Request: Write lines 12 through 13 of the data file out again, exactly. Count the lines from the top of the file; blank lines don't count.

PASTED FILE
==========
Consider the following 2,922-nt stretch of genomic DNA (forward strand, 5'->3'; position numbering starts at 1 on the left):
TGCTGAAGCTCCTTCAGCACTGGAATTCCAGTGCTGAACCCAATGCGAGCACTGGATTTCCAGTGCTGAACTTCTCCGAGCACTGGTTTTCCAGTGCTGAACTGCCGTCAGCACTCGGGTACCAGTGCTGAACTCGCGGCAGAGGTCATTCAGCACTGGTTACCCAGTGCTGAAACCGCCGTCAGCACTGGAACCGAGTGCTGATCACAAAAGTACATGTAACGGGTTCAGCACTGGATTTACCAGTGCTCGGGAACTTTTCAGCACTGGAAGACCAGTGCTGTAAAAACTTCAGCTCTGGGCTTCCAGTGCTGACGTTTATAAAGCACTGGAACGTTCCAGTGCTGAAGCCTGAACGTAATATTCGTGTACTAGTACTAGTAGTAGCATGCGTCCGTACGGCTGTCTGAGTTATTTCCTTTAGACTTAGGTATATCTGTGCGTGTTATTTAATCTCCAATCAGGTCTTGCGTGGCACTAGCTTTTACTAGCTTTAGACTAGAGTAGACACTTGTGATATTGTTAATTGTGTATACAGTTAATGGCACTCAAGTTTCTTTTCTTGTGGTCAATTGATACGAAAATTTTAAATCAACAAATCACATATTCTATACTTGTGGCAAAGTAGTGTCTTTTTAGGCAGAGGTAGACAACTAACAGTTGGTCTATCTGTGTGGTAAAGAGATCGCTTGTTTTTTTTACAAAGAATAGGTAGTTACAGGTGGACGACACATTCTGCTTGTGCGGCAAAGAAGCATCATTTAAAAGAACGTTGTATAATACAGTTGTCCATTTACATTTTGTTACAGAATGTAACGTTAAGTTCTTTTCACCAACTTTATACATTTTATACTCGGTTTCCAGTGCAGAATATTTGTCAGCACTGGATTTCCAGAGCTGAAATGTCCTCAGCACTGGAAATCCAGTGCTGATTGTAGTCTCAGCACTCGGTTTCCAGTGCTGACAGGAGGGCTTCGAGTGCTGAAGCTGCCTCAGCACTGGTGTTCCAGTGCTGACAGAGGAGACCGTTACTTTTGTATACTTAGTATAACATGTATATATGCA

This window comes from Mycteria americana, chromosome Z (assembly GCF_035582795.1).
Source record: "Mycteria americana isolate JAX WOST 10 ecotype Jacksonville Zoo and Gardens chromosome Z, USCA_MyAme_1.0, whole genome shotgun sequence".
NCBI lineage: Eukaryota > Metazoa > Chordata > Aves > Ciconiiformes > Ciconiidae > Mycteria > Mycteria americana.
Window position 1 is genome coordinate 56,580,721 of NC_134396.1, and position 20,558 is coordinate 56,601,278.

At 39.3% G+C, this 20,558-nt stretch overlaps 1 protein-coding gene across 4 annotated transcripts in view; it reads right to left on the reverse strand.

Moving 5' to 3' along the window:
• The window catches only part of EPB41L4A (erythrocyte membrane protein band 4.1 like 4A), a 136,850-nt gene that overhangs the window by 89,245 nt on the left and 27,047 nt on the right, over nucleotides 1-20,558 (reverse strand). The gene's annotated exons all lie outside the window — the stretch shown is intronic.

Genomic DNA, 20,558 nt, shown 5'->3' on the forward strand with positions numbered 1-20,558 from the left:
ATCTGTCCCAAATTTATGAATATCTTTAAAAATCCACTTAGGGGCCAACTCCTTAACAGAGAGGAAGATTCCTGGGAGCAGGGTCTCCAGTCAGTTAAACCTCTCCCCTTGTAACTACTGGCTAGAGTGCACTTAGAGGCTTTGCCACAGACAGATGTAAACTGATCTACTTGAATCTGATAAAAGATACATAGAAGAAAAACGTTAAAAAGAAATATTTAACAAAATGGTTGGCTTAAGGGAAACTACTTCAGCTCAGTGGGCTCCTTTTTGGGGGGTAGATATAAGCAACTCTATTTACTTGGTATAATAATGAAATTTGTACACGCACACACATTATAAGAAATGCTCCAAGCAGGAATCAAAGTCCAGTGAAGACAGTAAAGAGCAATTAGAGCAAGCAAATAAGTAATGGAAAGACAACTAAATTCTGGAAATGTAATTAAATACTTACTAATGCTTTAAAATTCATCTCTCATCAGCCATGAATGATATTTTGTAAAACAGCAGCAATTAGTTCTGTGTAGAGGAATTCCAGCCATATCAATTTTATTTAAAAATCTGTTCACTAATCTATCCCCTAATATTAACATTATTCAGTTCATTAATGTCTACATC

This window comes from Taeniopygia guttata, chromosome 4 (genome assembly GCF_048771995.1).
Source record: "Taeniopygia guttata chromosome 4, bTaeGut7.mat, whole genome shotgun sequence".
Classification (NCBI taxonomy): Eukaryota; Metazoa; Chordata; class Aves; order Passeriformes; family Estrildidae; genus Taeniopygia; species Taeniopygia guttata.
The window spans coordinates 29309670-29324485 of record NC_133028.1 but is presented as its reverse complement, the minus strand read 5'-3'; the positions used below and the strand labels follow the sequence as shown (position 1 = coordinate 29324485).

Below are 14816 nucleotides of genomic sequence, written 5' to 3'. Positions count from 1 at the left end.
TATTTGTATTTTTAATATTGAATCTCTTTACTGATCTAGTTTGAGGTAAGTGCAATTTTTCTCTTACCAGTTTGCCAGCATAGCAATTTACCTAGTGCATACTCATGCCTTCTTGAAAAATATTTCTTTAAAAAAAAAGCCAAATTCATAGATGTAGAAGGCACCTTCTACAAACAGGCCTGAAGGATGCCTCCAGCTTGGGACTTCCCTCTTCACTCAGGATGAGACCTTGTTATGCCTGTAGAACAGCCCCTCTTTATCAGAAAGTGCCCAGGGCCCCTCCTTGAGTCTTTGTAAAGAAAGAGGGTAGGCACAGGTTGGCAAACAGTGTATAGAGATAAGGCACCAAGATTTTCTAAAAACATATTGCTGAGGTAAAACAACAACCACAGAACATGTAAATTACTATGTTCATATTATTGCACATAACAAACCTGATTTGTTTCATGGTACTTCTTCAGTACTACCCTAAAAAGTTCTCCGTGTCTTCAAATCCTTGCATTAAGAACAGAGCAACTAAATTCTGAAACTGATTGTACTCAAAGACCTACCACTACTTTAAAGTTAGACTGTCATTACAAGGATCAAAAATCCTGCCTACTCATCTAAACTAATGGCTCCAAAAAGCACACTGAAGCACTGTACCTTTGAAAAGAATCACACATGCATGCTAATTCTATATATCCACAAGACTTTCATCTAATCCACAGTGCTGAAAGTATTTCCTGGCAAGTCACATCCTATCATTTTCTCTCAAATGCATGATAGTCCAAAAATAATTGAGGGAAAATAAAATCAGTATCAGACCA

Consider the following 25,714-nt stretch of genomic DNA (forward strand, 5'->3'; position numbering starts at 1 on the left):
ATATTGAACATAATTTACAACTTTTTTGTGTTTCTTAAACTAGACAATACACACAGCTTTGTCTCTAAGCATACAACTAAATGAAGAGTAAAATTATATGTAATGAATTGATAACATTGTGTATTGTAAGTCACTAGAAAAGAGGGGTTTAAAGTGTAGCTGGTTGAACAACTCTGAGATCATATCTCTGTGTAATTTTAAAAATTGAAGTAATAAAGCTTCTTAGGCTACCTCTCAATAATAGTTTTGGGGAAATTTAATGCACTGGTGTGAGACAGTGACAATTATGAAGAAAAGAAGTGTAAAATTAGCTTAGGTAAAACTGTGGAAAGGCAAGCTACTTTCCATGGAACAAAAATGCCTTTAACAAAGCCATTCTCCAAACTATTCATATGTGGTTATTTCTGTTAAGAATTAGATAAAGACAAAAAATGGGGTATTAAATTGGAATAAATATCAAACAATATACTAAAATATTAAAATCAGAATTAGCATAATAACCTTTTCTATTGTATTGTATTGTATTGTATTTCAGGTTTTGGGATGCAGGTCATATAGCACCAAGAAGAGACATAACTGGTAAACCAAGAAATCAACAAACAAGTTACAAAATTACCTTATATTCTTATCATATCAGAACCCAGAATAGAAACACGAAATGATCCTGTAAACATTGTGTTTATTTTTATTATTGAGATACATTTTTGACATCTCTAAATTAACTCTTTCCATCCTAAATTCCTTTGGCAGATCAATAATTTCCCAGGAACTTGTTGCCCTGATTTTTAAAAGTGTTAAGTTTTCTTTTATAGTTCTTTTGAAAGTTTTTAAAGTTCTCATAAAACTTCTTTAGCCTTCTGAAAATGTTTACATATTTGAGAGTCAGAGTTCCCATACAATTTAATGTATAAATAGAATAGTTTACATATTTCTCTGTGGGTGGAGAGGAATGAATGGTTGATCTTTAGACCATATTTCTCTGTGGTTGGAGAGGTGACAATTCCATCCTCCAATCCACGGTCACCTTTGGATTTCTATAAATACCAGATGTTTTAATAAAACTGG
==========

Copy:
This window comes from Taeniopygia guttata, chromosome 4 (genome assembly GCF_048771995.1).
Source record: "Taeniopygia guttata chromosome 4, bTaeGut7.mat, whole genome shotgun sequence".